Golf Course Architecture - Issue 68, April 2022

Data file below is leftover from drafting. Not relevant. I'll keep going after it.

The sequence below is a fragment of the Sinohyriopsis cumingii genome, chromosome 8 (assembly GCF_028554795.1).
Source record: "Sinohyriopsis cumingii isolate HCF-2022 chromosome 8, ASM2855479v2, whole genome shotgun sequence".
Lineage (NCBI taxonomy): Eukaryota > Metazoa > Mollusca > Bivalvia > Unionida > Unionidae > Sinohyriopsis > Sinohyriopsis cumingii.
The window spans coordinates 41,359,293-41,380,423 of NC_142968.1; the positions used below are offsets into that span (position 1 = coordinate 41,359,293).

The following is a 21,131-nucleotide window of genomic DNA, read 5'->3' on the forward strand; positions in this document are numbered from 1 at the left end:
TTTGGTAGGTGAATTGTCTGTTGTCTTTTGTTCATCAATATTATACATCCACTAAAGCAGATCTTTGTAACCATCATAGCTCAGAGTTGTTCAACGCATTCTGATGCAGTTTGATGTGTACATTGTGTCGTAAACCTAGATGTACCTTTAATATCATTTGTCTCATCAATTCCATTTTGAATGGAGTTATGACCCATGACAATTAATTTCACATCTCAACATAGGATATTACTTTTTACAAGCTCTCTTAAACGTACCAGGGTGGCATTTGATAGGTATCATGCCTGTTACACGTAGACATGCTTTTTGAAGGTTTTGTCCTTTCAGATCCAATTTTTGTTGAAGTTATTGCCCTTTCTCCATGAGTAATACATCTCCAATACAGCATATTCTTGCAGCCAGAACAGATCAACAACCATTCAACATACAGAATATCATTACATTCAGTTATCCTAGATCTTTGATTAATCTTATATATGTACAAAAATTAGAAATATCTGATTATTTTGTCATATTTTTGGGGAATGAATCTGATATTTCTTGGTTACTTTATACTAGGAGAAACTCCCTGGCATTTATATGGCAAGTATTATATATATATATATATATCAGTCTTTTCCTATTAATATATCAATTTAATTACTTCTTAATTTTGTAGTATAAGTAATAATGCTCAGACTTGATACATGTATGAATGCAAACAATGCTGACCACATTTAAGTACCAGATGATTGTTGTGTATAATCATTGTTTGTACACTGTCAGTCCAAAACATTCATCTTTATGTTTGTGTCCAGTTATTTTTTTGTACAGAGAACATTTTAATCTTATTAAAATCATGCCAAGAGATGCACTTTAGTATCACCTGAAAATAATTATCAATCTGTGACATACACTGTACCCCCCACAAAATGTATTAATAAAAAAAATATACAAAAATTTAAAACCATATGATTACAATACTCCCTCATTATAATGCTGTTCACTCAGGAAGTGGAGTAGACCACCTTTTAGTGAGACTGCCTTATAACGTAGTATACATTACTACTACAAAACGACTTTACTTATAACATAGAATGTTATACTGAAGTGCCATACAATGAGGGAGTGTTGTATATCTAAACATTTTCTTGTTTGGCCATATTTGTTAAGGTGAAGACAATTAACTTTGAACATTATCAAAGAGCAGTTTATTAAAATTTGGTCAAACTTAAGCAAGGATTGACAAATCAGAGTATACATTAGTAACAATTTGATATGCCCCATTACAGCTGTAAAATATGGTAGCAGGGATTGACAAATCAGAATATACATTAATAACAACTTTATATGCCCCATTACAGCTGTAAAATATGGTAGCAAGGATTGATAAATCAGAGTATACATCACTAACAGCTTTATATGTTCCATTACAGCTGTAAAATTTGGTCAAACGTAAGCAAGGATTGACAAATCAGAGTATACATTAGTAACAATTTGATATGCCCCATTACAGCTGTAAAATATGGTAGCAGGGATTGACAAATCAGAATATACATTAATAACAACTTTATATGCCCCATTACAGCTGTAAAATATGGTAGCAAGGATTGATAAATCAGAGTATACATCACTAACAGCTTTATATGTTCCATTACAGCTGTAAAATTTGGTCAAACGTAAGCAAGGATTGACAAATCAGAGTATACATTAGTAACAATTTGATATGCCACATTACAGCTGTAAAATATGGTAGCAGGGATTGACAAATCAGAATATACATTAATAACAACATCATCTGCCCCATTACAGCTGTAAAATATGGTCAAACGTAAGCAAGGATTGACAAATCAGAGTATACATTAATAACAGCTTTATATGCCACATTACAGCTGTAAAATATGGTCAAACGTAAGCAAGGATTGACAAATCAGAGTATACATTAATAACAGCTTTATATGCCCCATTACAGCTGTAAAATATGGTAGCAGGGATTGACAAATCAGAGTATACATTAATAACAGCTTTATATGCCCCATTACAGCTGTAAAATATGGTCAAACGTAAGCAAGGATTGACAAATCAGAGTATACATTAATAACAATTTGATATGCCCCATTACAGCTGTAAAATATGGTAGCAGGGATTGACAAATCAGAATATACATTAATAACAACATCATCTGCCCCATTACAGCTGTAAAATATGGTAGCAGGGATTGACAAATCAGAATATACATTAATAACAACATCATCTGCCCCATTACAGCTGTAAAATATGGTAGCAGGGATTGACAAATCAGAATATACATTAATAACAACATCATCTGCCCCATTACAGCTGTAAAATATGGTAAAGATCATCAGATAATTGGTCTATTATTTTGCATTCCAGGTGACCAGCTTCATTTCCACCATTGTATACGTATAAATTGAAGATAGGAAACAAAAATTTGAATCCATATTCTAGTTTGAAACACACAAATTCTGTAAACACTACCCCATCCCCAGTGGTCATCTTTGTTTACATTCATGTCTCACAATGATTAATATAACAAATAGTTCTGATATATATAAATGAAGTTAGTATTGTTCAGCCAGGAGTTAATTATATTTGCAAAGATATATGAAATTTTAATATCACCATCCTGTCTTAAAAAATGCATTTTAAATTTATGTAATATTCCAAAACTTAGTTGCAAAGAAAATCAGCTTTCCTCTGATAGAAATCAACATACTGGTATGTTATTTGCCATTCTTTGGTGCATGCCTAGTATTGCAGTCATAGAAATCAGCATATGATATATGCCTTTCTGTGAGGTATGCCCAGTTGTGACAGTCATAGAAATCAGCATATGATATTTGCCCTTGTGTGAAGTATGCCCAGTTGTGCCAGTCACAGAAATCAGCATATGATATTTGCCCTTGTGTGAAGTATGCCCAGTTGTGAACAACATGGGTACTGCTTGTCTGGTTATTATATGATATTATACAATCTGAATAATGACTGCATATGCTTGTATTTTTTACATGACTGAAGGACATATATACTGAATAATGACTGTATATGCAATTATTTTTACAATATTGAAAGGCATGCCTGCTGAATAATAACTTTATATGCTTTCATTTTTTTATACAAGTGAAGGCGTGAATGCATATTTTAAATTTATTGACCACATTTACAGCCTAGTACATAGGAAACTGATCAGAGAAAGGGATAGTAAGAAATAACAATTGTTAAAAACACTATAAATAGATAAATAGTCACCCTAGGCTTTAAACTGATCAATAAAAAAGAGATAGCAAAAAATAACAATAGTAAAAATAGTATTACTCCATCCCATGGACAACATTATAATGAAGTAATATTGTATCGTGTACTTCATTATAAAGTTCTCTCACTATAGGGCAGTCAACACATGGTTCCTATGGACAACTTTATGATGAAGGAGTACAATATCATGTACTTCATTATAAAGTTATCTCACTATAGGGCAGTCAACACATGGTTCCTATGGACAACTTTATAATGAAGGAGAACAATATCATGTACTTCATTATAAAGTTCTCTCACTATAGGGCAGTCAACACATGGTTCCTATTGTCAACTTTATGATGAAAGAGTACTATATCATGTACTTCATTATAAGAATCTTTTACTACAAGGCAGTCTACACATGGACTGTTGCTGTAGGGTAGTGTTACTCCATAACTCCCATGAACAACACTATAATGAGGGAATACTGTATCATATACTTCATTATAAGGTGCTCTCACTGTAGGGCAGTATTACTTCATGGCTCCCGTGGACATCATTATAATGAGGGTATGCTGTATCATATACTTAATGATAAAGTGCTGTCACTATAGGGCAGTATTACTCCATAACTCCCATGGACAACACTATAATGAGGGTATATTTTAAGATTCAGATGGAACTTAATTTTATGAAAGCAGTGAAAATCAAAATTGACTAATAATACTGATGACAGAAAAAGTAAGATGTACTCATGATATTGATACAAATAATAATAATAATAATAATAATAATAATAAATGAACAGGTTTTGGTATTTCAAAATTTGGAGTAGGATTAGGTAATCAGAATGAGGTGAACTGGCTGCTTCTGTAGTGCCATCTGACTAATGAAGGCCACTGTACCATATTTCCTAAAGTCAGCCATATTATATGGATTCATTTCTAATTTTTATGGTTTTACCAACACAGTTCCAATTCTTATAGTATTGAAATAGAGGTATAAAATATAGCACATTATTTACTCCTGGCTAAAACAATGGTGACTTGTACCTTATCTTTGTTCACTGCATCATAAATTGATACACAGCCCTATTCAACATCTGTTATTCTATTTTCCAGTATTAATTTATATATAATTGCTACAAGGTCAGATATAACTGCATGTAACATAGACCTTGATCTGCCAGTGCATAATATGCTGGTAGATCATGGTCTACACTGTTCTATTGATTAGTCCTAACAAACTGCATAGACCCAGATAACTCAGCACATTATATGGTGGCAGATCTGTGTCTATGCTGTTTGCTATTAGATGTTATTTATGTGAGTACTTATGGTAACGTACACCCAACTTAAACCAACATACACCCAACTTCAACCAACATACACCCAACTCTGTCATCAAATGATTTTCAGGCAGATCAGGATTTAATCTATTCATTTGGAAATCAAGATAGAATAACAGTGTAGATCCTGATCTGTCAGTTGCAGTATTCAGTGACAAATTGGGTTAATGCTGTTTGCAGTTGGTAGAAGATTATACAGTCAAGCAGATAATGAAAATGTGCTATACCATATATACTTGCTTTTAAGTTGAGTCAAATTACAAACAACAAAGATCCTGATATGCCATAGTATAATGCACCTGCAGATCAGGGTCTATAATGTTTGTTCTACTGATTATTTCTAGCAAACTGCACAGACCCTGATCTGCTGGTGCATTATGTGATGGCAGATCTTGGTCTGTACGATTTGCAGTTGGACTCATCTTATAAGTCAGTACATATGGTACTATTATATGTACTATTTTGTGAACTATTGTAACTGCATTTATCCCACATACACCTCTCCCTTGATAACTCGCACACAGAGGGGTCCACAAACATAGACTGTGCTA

55 Whenever a club or course is especially venerable, there is an extra responsibility on the shoulders of those who steward it. Golfers are by nature relatively conservative: witness the difficulty in getting alternative forms of the game, whether they be courses of non-standard length, new formats for competition or whatever, accepted by the mass of players. As the oldest club in Spain, therefore, Real (Royal) Las Palmas on the island of Gran Canaria, is a precious artefact. Established in 1891 by British military and commercial gentlemen resident in the Canaries – the island was an important staging post for British maritime interests – the original course was located downtown in Las Palmas, next to the iconic Santa Catalina Hotel, which remains to this day the grandest address in the city – and whose founders were also instrumental in the foundation of the golf club. Exclusively a British club for the first forty years or so of its history, the club transitioned to being authentically Spanish over a twenty-year period. But the growth of Las Palmas made the course untenable after World War Two (as club member Alejandro Nagy of wrote in the October 2016 issue of GCA) and so, in the 1950s, the club upped sticks and moved out of the city to a spectacular site in the mountains, right next to the caldera of the extinct volcano that created the island. British golf architect Philip Mackenzie Ross, the man who recreated Turnberry after the war, was hired to design the new course, and the club has gone on very happily ever since. Photo: Real Las Palmas